Mind reveals mental health toll of cost-of-living crisis, with 2.7 million people considering suicide because of financial pressure
Research published by Mind today shows the full impact of the cost-of-living crisis on the nation’s mental health, with three in every 50 (6%) people in England and Wales saying they have considered ending their lives because of it.
Other findings include that one in five (20%) people report worsening depression because of the cost of living, and one in ten (10%) developing disordered eating as a result.
The numbers also show the increased impact on people who were already struggling, with the cost-of-living crisis resulting in:
People receiving Universal Credit being more than three times more likely to consider suicide because of the cost-of-living crisis than those who don’t receive benefits. 
A third (33%) of people receiving Universal Credit reporting deepening depression.
A fifth (20%) of people receiving Universal Credit reporting disordered eating.
The figures come ahead of the Autumn Statement, with wide reporting that the UK government will not raise benefits in line with inflation. Mind is calling on the government to make sure benefits continue to cover the essentials and to reconsider changes to Work Capability Assessments, reducing already limited support for people too unwell to work.
Nil Guzelgun, Policy and Campaigns Manager at Mind, said:
“Our findings clearly indicate that the cost-of-living crisis is fuelling a mental health emergency. There could not be a worse time for the UK government to consider a real terms cut to support. The mental health impacts of the economic climate are clear, and people in poverty are bearing the brunt of this.
“It would also be plainly cruel to make it harder to access financial support if you are too unwell to work. An increasing number of us are struggling with our mental health in the wake of the pandemic and because of the cost-of-living crisis. Our decision makers should be boosting support, including through mental health services and more adequate benefit rates.
“If the UK government is serious about tackling the number of people with mental health problems and the impact this is having on the economy, it must fight the effects of the cost of living with a stronger safety net. It needs to raise benefits in line with inflation and revise the plans to change the Work Capability Assessments. Reducing sickness benefits and introducing further hurdles to accessing financial support is not the answer.”
Dominic Vega, 40, who tried to take his own life twice in 2022 due to symptoms from Post Traumatic Stress Disorder, found the cost-of-living crisis impacted his mental health greatly after the loss of his job. He said:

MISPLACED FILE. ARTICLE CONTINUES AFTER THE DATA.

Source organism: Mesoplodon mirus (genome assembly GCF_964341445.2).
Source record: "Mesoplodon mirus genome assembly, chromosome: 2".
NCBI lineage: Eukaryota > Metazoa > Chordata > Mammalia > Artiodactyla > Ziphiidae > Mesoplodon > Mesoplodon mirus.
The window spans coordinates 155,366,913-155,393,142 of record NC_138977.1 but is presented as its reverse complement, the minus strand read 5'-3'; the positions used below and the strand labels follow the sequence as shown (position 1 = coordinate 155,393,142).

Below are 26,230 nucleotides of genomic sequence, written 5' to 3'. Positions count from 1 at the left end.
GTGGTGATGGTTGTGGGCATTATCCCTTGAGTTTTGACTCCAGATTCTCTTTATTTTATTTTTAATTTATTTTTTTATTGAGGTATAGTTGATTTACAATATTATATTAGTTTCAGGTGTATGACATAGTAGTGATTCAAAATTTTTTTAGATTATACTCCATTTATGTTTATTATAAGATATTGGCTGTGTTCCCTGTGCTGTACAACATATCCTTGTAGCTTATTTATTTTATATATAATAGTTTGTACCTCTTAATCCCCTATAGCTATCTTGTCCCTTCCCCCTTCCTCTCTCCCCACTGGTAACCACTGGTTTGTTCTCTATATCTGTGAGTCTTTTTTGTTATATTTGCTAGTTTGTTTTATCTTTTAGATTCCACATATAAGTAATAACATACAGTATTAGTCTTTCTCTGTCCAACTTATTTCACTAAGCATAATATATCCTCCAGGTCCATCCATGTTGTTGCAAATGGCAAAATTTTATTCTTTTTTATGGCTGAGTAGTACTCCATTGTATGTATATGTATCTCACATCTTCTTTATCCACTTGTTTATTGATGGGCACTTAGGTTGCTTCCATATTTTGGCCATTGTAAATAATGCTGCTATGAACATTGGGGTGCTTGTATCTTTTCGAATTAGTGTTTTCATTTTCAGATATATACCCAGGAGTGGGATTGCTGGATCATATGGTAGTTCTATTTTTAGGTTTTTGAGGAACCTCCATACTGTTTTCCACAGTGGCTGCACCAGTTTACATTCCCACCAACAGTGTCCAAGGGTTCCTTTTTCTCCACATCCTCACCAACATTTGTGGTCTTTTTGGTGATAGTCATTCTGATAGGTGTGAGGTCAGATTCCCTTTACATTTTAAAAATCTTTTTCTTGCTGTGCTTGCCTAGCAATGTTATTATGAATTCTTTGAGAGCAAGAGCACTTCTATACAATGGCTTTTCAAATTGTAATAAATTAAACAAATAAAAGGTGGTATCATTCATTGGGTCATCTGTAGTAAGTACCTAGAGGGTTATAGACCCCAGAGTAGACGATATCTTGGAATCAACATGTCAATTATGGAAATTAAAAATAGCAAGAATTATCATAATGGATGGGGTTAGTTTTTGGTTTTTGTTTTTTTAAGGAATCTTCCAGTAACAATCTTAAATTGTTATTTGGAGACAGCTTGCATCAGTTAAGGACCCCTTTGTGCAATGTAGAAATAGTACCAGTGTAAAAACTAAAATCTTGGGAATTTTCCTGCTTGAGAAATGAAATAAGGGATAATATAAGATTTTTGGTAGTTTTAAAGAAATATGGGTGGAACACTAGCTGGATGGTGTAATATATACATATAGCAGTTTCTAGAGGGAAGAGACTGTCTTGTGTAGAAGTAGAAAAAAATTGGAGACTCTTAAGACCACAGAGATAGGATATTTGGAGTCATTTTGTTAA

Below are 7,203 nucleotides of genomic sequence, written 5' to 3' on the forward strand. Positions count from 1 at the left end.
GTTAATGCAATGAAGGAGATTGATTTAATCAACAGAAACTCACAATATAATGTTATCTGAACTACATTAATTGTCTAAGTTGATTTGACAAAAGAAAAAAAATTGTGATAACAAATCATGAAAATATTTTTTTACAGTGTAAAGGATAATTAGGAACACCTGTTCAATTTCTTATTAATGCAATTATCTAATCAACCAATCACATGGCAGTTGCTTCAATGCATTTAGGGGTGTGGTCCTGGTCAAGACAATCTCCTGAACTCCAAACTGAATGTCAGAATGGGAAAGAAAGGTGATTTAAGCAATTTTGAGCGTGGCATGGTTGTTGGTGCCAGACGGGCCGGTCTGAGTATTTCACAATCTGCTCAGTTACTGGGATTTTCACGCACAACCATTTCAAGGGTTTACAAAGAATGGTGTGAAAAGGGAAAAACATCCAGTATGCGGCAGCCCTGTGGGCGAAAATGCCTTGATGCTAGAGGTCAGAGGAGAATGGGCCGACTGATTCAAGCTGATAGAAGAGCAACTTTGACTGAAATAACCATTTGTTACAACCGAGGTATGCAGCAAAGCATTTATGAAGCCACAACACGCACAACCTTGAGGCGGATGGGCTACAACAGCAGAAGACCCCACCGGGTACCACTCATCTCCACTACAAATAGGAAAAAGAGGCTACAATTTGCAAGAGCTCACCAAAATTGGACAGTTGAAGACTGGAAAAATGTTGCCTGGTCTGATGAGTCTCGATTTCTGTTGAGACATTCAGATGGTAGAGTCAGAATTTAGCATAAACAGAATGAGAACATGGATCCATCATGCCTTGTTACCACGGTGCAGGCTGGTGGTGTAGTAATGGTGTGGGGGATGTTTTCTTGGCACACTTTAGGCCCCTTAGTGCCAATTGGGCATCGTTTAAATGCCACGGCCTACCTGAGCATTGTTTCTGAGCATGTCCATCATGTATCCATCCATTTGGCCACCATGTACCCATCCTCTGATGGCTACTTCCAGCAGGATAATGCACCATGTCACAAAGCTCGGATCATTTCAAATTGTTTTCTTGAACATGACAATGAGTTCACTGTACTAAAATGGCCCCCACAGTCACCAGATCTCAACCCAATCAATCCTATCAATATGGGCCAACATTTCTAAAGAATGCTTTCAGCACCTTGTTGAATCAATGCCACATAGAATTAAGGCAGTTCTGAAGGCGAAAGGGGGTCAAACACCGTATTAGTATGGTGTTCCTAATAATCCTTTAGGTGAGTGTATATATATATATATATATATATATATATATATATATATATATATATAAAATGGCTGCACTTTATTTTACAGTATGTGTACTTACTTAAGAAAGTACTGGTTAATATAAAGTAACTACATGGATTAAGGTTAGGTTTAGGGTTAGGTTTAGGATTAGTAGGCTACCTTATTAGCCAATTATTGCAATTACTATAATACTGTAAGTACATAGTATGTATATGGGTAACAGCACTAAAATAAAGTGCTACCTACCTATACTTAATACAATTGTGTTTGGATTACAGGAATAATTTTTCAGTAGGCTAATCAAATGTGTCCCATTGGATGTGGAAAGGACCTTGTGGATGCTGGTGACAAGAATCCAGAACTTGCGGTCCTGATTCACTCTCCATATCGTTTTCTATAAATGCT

“I’m not feeling great about the future. I’m aware there are darker times ahead coming with the cost-of-living crisis, I’m having trauma treatment right now, currently on a waiting list for further trauma therapy, and I’ve got to worry about the cost-of-living crisis. The added stress of the cost-of-living crisis impacted me hugely, because it was fears and anxieties I didn't need on top of my PTSD and depression. It haunts me to this day how I will survive and how I can provide for myself and my son with benefits being looked into and possibly reduced. My mental illness is severe without the cost-of-living crisis putting more stress on me.
“Right now, the most important thing for me is the next day. Only taking things one day at a time. If I start worrying about the future, I’ll revert back to what I’m used to because old habits die hard.”
 13% and 4% respectively.
Notes to Editors
For more information on suicide, and the potential causes, visit Samaritans at samaritans.org
The research was conducted by Censuswide, among a sample of 3,015 general respondent in England and Wales (England nationally representative by age, gender and region, and Wales nationally representative by age and gender. The sample was also weighted by country. The data was collected between 24.03.23 - 12.04.23. Censuswide abides by and employs members of the Market Research Society and follows the MRS code of conduct which is based on the ESOMAR principles and are members of The British Polling Council.
In regard to the headline figure, 6% of respondents said they had considered taking their own lives. Based on the ONS 2021 mid-year England and Wales 16+ population estimate, this equates to 2.7 million people